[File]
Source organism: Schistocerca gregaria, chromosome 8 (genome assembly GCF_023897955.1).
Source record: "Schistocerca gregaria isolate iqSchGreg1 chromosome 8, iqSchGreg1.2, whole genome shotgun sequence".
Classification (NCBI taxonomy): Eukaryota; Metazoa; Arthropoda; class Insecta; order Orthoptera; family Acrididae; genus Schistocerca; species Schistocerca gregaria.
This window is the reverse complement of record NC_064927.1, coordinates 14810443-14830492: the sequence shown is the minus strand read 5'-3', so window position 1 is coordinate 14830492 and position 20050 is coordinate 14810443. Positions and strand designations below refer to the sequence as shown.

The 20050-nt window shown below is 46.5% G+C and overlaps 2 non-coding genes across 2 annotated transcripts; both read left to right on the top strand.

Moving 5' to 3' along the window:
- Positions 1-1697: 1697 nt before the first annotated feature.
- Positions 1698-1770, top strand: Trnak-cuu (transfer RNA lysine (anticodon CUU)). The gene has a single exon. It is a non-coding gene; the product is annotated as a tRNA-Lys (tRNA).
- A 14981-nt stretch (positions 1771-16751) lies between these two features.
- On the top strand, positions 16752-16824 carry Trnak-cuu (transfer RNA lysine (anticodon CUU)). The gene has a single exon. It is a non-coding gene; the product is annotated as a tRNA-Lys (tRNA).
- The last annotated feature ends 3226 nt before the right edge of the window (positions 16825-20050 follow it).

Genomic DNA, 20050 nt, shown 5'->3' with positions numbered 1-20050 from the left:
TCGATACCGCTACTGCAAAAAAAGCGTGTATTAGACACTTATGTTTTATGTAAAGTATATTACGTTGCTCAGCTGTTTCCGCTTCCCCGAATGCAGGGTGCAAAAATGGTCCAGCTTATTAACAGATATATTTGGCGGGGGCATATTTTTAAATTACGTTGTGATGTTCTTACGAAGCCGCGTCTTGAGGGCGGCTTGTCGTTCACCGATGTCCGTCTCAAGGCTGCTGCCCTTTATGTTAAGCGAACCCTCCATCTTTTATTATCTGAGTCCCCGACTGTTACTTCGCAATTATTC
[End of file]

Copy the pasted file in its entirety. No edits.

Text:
Source organism: Schistocerca gregaria, chromosome 8 (genome assembly GCF_023897955.1).
Source record: "Schistocerca gregaria isolate iqSchGreg1 chromosome 8, iqSchGreg1.2, whole genome shotgun sequence".
Classification (NCBI taxonomy): Eukaryota; Metazoa; Arthropoda; class Insecta; order Orthoptera; family Acrididae; genus Schistocerca; species Schistocerca gregaria.
This window is the reverse complement of record NC_064927.1, coordinates 14810443-14830492: the sequence shown is the minus strand read 5'-3', so window position 1 is coordinate 14830492 and position 20050 is coordinate 14810443. Positions and strand designations below refer to the sequence as shown.

The 20050-nt window shown below is 46.5% G+C and overlaps 2 non-coding genes across 2 annotated transcripts; both read left to right on the top strand.

Moving 5' to 3' along the window:
- Positions 1-1697: 1697 nt before the first annotated feature.
- Positions 1698-1770, top strand: Trnak-cuu (transfer RNA lysine (anticodon CUU)). The gene has a single exon. It is a non-coding gene; the product is annotated as a tRNA-Lys (tRNA).
- A 14981-nt stretch (positions 1771-16751) lies between these two features.
- On the top strand, positions 16752-16824 carry Trnak-cuu (transfer RNA lysine (anticodon CUU)). The gene has a single exon. It is a non-coding gene; the product is annotated as a tRNA-Lys (tRNA).
- The last annotated feature ends 3226 nt before the right edge of the window (positions 16825-20050 follow it).

Genomic DNA, 20050 nt, shown 5'->3' with positions numbered 1-20050 from the left:
TCGATACCGCTACTGCAAAAAAAGCGTGTATTAGACACTTATGTTTTATGTAAAGTATATTACGTTGCTCAGCTGTTTCCGCTTCCCCGAATGCAGGGTGCAAAAATGGTCCAGCTTATTAACAGATATATTTGGCGGGGGCATATTTTTAAATTACGTTGTGATGTTCTTACGAAGCCGCGTCTTGAGGGCGGCTTGTCGTTCACCGATGTCCGTCTCAAGGCTGCTGCCCTTTATGTTAAGCGAACCCTCCATCTTTTATTATCTGAGTCCCCGACTGTTACTTCGCAATTATTC